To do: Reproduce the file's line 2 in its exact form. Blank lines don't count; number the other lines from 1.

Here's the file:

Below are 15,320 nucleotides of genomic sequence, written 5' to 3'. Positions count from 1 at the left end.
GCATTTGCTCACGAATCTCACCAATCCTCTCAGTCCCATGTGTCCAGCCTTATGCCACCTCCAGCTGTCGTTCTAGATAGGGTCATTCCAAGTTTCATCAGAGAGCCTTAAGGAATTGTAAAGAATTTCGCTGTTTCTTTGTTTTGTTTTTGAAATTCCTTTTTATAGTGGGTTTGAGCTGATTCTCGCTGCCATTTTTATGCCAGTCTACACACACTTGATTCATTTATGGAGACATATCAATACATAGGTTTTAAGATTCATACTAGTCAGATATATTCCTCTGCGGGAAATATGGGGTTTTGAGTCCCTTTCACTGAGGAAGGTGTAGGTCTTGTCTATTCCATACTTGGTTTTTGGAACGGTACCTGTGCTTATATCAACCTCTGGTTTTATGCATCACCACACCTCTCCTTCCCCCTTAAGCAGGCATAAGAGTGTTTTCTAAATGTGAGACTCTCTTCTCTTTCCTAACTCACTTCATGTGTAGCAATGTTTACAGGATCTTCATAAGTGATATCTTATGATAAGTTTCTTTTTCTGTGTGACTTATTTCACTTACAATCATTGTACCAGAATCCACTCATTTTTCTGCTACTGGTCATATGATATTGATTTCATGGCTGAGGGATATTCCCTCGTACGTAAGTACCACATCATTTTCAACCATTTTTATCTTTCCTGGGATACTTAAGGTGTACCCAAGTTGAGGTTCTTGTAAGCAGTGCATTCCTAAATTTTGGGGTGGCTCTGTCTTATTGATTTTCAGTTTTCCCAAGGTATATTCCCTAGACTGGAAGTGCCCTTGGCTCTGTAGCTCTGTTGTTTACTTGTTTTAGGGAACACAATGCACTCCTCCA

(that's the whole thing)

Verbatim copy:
GCATTTGCTCACGAATCTCACCAATCCTCTCAGTCCCATGTGTCCAGCCTTATGCCACCTCCAGCTGTCGTTCTAGATAGGGTCATTCCAAGTTTCATCAGAGAGCCTTAAGGAATTGTAAAGAATTTCGCTGTTTCTTTGTTTTGTTTTTGAAATTCCTTTTTATAGTGGGTTTGAGCTGATTCTCGCTGCCATTTTTATGCCAGTCTACACACACTTGATTCATTTATGGAGACATATCAATACATAGGTTTTAAGATTCATACTAGTCAGATATATTCCTCTGCGGGAAATATGGGGTTTTGAGTCCCTTTCACTGAGGAAGGTGTAGGTCTTGTCTATTCCATACTTGGTTTTTGGAACGGTACCTGTGCTTATATCAACCTCTGGTTTTATGCATCACCACACCTCTCCTTCCCCCTTAAGCAGGCATAAGAGTGTTTTCTAAATGTGAGACTCTCTTCTCTTTCCTAACTCACTTCATGTGTAGCAATGTTTACAGGATCTTCATAAGTGATATCTTATGATAAGTTTCTTTTTCTGTGTGACTTATTTCACTTACAATCATTGTACCAGAATCCACTCATTTTTCTGCTACTGGTCATATGATATTGATTTCATGGCTGAGGGATATTCCCTCGTACGTAAGTACCACATCATTTTCAACCATTTTTATCTTTCCTGGGATACTTAAGGTGTACCCAAGTTGAGGTTCTTGTAAGCAGTGCATTCCTAAATTTTGGGGTGGCTCTGTCTTATTGATTTTCAGTTTTCCCAAGGTATATTCCCTAGACTGGAAGTGCCCTTGGCTCTGTAGCTCTGTTGTTTACTTGTTTTAGGGAACACAATGCACTCCTCCA